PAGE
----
May 22, 2024
TBT

#TBT/Throwback Thursday ~ Early Computer Wargames

Brant Guillory, 10 August 2023

Wargames were perhaps over-represented as percentage of early home computer games relative to the overall gaming market.  One reason was that most arcade game adaptations were found on consoles like the Atari 2600.  Another was probably that there was an abundance of wargamers among the early computer nerd crowd, looking to extend their hobby onto the latest digital toys on their desks at home.

TBT compGames85

So in the early days of external 5-1/4″ floppy disks1 you would order your games from a magazine ad or company catalog and then wait for the games to show up in the mail.  Not only that, but those early digital wargamers all pre-dated the current Mac/Windows duopoly (never mind the Linux interlopers!).

Most games could be had for the early Apple II series (IIc/IIe, and later II-GS), or the Atari computer series (400 / 800 / 1200, but not the 2600 console), or the older Commodore series (mostly the C64, but some games could run on the PET or VIC-20, and later the C-128).  The 8-bit multi-color graphics were clearly limited, but the very idea of even playing a wargame on a computer enabled the audience to overlook the many, many limitations of the form.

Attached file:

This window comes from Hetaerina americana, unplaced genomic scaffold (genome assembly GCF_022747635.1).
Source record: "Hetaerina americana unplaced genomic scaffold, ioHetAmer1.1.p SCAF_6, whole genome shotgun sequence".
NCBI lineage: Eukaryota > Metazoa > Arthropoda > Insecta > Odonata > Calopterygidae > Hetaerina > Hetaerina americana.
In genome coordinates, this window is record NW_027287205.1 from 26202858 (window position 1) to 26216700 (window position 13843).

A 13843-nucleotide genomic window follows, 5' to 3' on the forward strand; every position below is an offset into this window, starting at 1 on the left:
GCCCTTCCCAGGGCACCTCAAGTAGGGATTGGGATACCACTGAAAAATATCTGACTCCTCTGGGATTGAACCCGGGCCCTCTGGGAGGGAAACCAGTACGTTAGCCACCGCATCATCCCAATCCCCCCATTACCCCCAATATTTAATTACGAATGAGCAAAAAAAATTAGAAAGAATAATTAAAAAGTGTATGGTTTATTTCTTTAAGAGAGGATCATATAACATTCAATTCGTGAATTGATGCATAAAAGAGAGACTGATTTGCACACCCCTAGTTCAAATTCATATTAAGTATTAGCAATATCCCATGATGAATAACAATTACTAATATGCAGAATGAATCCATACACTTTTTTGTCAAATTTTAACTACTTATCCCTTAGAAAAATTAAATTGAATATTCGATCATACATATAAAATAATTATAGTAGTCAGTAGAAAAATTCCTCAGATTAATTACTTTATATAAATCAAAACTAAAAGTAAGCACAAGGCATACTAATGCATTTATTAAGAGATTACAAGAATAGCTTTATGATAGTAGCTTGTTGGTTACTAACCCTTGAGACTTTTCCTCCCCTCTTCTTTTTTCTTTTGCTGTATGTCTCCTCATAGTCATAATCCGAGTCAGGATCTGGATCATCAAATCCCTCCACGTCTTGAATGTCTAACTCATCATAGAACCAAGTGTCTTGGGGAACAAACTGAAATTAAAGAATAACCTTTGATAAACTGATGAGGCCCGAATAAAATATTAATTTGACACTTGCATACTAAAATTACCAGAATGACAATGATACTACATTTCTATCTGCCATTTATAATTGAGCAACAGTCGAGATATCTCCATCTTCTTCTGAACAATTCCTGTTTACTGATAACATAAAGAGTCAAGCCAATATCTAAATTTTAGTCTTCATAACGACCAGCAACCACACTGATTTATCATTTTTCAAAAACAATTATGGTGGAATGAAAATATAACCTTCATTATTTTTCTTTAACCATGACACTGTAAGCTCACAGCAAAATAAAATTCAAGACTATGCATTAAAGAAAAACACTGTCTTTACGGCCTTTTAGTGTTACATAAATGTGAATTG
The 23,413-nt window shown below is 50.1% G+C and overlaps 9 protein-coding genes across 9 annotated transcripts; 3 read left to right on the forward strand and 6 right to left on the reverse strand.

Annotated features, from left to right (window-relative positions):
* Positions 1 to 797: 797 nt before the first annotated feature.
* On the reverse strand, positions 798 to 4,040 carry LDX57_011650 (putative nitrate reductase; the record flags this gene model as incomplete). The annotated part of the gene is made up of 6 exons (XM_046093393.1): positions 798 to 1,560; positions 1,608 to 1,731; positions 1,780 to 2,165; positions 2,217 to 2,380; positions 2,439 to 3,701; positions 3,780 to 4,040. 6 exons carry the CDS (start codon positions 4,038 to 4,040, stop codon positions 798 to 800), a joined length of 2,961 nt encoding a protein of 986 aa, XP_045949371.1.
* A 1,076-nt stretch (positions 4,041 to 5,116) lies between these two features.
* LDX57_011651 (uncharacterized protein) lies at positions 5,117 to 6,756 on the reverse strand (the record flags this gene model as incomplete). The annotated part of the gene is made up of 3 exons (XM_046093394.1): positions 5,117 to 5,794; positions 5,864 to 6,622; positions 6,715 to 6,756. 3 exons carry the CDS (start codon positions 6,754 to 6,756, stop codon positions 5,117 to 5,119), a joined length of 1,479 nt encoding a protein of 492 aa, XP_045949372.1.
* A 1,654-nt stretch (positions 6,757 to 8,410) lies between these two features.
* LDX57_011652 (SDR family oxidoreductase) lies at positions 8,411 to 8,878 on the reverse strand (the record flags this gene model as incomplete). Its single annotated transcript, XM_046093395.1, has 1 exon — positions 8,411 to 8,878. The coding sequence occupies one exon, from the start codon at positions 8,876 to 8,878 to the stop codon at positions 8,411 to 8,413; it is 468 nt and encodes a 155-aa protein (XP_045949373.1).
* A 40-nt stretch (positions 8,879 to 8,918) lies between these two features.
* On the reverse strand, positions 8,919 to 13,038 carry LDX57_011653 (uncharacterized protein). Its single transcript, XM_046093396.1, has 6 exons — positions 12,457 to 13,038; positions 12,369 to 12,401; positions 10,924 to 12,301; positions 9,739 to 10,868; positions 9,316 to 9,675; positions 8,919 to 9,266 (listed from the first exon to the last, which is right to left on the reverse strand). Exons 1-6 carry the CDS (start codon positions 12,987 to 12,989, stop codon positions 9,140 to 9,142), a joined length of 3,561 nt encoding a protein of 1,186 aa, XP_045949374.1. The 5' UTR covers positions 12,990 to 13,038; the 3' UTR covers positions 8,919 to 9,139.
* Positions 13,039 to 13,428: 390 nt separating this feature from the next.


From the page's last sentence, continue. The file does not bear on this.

Also, not that while there are plenty of wargames in the ad above, there are other non-wargame strategy games as well.  Computer Baseball, and Tournament Golf, and Jupiter Mission 1999, and Standing Stones were sold to the same audiences as Reforger 88, and Dreadnoughts.

tigers in snow
No point-&-click! These games predated the GUI that included the mouse for on-screen navigation.

 

So how many of these pre-GUI / pre-Mac / pre-Windows games did you ever play?  What was the earliest computer game you played? What was the earliest computer game you purchased, and for what platform?

 


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In the gaming world of ’80s delight,
Computer wargames took flight,
With pixels and beeps,
Armies clashed in heaps,
Strategies in the pixelated fight.
Low-res graphics and bleeps filled the air,
As generals planned with great care,
From floppy disks they’d run,
Battles ‘neath the digital sun,
Those early wargames had flair.

Footnotes

  1. or – God forbid – tape drives

Brant G

Editor-in-chief at Armchair Dragoons

View all posts by Brant G →

5 thoughts on “#TBT/Throwback Thursday ~ Early Computer Wargames

  1. My first computer was a C-64, bought from Target in 1985. My first couple of games were Microprose’s Silent Service and SSI’s Carrier Force, by Gary Grigsby. I loved both those games and played them to death. Entire weekends gone. I loved the Grigsby games.